Shetland Islands Council has publicly defended its controversial decision to write off £411,000 of debt owed to the public purse by knitwear firm Judane, saying it was the best deal that could be secured in the circumstances.
In the first official statement on the matter – six weeks after councillors took the original decision – development committee chairman Josie Simpson confirmed that members had decided against trying to force Judane into receivership to recover more of the money the SIC was owed. That was because of fears of a lawsuit for up to £2.3 million by the firm relating to bad advice it received from the planning department when it was seeking to sell the building to budget salesman Chris Hodge.
In a confidential circular from head of economic development Neil Grant issued to elected members last week, it was stated that a “significant proportion” of the £411,000 debt owed by Judane to the council which councillors have agreed to write off consisted of compound penalty interest built up in the last six years.
Mr Grant’s note did not specify how much of the figure was made up of that interest, but he advised the council’s lawyers believed it might be difficult to enforce payment of such sums against the company, which have accrued since 2004.
Judane borrowed a total of £860,000 in two separate loans from SDT, now the economic development unit. It was given an initial £525,000 loan in 1993 to build and equip the Blackhill Industrial Estate factory and, a decade later, a further £335,000 was loaned as working capital – less than two years before the company collapsed. So far, a total of £761,000 has been paid back and under the terms of councillors’ decision last month, a further £190,000 is to come – leaving the £411,000 shortfall.
Mr Simpson said he believed many of those who have argued that the SIC should have forced Judane into administration – an option for which three councillors voted last month – would be the same people who would have been complaining had the matter proceeded to a drawn-out court battle. If that had happened, he said, the council would have been left even more out of pocket but in return for the debt being written off, Judane has agreed not to pursue its claim for losses.
“It’s the best deal financially that we could get out of the situation we are in just now,” he said. “We could have pushed them into liquidation but we’d have ended up worse off, and we didn’t really know what the outcome of that would be. Once the figures come out we’ll be able to prove that on paper, that it is the best deal that we could get.”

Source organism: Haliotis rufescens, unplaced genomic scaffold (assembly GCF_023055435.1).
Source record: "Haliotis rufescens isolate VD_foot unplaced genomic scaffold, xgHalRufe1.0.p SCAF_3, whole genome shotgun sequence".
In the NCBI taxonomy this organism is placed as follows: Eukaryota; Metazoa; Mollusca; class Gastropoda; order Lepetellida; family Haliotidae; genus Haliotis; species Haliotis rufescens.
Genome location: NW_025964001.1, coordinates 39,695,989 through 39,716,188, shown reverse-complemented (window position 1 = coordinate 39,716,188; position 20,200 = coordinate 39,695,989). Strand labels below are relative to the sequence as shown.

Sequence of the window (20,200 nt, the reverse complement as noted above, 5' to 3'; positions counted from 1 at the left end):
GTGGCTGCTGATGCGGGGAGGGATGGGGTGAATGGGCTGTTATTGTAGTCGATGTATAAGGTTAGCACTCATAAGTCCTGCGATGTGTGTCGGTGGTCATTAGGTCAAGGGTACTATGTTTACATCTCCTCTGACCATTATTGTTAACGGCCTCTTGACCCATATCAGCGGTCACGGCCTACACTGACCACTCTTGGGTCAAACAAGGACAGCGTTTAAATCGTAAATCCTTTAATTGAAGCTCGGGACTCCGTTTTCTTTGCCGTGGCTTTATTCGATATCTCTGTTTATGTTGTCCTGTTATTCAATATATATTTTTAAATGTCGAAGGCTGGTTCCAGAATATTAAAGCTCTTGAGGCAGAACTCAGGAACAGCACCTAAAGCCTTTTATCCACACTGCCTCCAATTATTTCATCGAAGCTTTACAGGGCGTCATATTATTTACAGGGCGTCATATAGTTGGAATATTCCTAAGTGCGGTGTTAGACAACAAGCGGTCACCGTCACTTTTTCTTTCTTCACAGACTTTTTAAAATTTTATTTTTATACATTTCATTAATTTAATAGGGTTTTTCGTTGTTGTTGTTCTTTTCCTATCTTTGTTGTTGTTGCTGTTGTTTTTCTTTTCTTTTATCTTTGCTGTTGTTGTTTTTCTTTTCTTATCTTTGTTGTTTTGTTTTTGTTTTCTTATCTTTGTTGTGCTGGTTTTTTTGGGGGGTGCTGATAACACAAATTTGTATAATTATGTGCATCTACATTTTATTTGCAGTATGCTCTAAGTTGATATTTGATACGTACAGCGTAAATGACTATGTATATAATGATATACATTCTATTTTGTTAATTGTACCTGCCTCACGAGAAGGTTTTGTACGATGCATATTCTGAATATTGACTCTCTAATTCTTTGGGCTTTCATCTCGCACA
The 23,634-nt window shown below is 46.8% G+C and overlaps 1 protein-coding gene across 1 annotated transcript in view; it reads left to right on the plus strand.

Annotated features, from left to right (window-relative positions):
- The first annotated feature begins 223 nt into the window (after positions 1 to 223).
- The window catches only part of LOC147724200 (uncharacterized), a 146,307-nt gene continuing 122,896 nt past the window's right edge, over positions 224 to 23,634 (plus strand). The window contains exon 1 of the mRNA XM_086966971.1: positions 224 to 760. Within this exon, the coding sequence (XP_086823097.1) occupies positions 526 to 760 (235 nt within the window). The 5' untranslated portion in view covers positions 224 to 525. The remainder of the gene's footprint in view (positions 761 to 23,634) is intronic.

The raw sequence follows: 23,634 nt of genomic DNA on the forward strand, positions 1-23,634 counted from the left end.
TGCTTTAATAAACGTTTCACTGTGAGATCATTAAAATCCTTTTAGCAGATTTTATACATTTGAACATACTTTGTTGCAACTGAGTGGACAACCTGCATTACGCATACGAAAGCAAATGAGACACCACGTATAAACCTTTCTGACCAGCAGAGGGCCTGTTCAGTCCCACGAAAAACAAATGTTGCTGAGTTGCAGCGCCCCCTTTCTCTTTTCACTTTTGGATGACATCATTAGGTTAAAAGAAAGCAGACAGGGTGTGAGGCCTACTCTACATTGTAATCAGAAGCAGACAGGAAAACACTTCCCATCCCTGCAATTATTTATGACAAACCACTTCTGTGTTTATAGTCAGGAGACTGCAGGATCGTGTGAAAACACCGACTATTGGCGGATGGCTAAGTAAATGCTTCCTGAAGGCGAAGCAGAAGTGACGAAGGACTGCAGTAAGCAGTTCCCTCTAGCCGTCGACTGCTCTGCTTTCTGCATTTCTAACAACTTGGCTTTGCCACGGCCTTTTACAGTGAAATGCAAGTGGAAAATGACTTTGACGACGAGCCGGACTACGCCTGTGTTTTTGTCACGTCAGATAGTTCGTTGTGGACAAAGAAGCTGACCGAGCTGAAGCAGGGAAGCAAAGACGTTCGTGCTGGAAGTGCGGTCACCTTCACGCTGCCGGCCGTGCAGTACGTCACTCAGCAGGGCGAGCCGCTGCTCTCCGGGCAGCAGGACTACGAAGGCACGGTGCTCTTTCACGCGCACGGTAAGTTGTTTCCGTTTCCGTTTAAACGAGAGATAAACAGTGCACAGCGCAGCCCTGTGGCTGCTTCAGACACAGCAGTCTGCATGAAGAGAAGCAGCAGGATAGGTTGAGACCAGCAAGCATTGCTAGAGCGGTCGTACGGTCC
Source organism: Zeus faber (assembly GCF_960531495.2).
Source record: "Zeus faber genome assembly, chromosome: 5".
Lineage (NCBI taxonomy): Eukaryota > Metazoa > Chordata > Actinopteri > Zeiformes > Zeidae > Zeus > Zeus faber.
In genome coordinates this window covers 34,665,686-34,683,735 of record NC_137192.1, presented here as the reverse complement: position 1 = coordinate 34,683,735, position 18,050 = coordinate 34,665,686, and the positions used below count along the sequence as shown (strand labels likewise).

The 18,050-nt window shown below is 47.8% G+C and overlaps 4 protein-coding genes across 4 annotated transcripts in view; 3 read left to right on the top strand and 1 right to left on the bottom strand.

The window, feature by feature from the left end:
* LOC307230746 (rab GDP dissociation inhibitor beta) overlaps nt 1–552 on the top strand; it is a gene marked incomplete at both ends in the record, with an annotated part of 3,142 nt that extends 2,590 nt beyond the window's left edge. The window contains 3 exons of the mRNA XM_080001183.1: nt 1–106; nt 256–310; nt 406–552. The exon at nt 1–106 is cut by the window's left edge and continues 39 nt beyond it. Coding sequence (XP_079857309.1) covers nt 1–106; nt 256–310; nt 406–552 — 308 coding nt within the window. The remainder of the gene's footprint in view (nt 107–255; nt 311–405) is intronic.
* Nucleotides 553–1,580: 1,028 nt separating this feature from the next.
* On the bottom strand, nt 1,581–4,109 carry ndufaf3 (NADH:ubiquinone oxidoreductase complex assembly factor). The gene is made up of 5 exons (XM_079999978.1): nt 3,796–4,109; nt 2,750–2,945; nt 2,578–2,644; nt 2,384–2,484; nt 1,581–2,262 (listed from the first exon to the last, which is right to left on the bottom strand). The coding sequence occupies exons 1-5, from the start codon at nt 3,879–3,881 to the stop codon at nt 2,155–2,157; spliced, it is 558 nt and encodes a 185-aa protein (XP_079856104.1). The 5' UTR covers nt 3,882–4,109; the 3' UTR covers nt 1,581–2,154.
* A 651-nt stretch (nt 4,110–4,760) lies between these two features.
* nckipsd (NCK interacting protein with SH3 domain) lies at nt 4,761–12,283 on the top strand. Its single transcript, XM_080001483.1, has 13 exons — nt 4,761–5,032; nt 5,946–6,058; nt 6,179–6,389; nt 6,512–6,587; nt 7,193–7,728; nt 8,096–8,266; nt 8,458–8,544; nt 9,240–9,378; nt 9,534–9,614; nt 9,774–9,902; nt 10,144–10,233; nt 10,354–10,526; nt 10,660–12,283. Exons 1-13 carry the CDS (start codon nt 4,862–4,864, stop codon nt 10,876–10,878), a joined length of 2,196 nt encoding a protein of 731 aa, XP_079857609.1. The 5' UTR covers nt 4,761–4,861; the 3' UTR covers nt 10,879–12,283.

Mr Simpson said councillors had “acted on the advice that we got” and that the SIC had remained silent because they had to be “very, very careful” not to jeopardise the ongoing negotiations.
And because a legal agreement is still being worked out, he said he was unable to answer any more specific questions, including what proportion of the money written off was made up of penalty interest payments and why the council’s lawyers believed those payments would be unenforceable given they had been included in the original contract.
Mr Simpson said there was a full paper trail backing up Caroline Miller’s statement last week that all payments made to her Northern Isles Knitwear account ended up being used to repay Judane’s creditors. He also blamed <i>The Shetland Times</i> for “starting all of this”, saying he felt the media had “handled it very badly”.
Should a potential sale of the Blackhill Industrial Estate factory to local firm T&N Joinery go ahead it would appear that a sizeable chunk of the proceeds, expected to be somewhere in the region of £500,000, from selling the factory will go towards paying off Judane’s creditors. It has remaining debts of £200,000 secured against the factory to priority creditor the Royal Bank of Scotland, and £150,000 to the SDT. The company is also saddled with additional debts of £178,000, including directors’ loans. Judane also owns a second, smaller factory at the town’s North Road.